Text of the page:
Inside DACA: undocumented living
The Supreme Court has pushed the abolishment of DACA away, and the experts predict the program should be safe until after the elections. The misconceptions about DACA and what it means to be a DACA recipient continue circulating, so we spoke to Venus Pinzon and Stephanie Sevilla, both current DACA recipients from different backgrounds, about their own experiences with the program.
With the safety of DACA being temporarily secure from the Trump administration, DACA recipient Venus Pinzon breathes a sigh of relief.
Pinzon has lived in the United States ever since she was six years old. She married her high school sweetheart and has a child that reminds her so much of herself. She works as an assistant manager in a tourist shop on Pier 39. Since COVID-19, Pinzon has been taking care of her mother and son.
Much like Pinzon, Stephanie Sevilla is also a DACA recipient. She didn’t even know she was undocumented until she was about 10 years old.
“I started to notice that there were aspects that we couldn’t do. That they would fear a knock on the door…”
Sevilla just got accepted into law school.
“I want to become a lawyer to help others in similar situations like I was,” she shared.
Both Pinzon and Sevilla applied for the program the moment it was introduced in 2012.
“Everybody thinks we are going to sponsor our family, our grandma, our aunts, our uncles, etc,” states Pinzon.
DACA gives undocumented children who were brought to the country at a young age the ability to have a semi-normal life. The program does not give them a set path to citizenship, or the ability to be a sponsor.
Another misconception is that DACA is easily attainable to immigrants. However, only those who were physically present in the country before June 15, 2012 were qualified. There’s also a wide range of other guidelines, including continuous US residence since June 15, 2007, and the absence of any legal status at the time of application.
“If you came a day after the set date, even if you were a minor, you could not qualify,” states Sevilla.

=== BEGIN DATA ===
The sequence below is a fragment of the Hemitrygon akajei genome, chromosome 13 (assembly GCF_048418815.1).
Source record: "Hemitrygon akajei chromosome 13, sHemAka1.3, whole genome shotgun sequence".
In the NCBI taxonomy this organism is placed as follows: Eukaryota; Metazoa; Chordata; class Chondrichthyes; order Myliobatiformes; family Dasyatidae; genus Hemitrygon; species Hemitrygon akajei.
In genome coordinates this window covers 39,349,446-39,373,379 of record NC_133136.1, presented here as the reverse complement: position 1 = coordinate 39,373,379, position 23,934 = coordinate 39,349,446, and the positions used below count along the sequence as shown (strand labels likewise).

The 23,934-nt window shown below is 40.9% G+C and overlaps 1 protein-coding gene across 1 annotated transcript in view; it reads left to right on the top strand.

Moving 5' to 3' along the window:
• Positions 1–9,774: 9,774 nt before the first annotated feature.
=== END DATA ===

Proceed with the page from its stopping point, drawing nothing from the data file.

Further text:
No money, no service, no DACA
“The prices have been going up,” says Sevilla.
Since the start of the program, she’s re-applied for it three times. Because she lives in Hawaii and has to travel to the main island, Oahu, the last time she filed she paid a total of $2,000. This includes her travel expenses, lawyer fees, and the application fee itself.
The USCIS fee is $495 and is due every two years, since the application has to be renewed in order for the DACA status to remain valid. On average, applicants spend $800-$2,000 for each filing. The fees are non-refundable if the application is denied.
What it really means to be a DACA recipient?
For Sevilla, it means to be “a part of the country while at the same time not a part of it.”
“They’re all over, they’re working in farms, factories, the medical field, etc. They make the United States better because to them it’s their home. They grew up here, many of them don’t know anything about their country of origin. They’ve devoted their whole life to a country that they hope will accept them,” says Sevilla.
For Pinzon, it’s a secret she has to keep to herself. Especially when in the area that she knows will not be so welcoming to the idea.
“When I go visit family, I’m more careful about how we portray as Hispanics,” says a worried Pinzon.
The question of whether the program will continue after the elections is still up in the air and 700,000 of DACA recipients’ lives will be on the line.
What’s at stake?
Sevilla was three years old when she was brought to the Untied States. If she were sent back, she would be giving up her dream of becoming a lawyer.
“I want to become a lawyer to help others in similar situations like I was,” states Sevilla.
If Pinzon were to be deported, she would leave her husband and possibly her mother. This is a fear she’s had for quite some time now.
“If I was deported, my son would go with me back to Mexico. Which would suck because all his family is here,” stated Pinzon.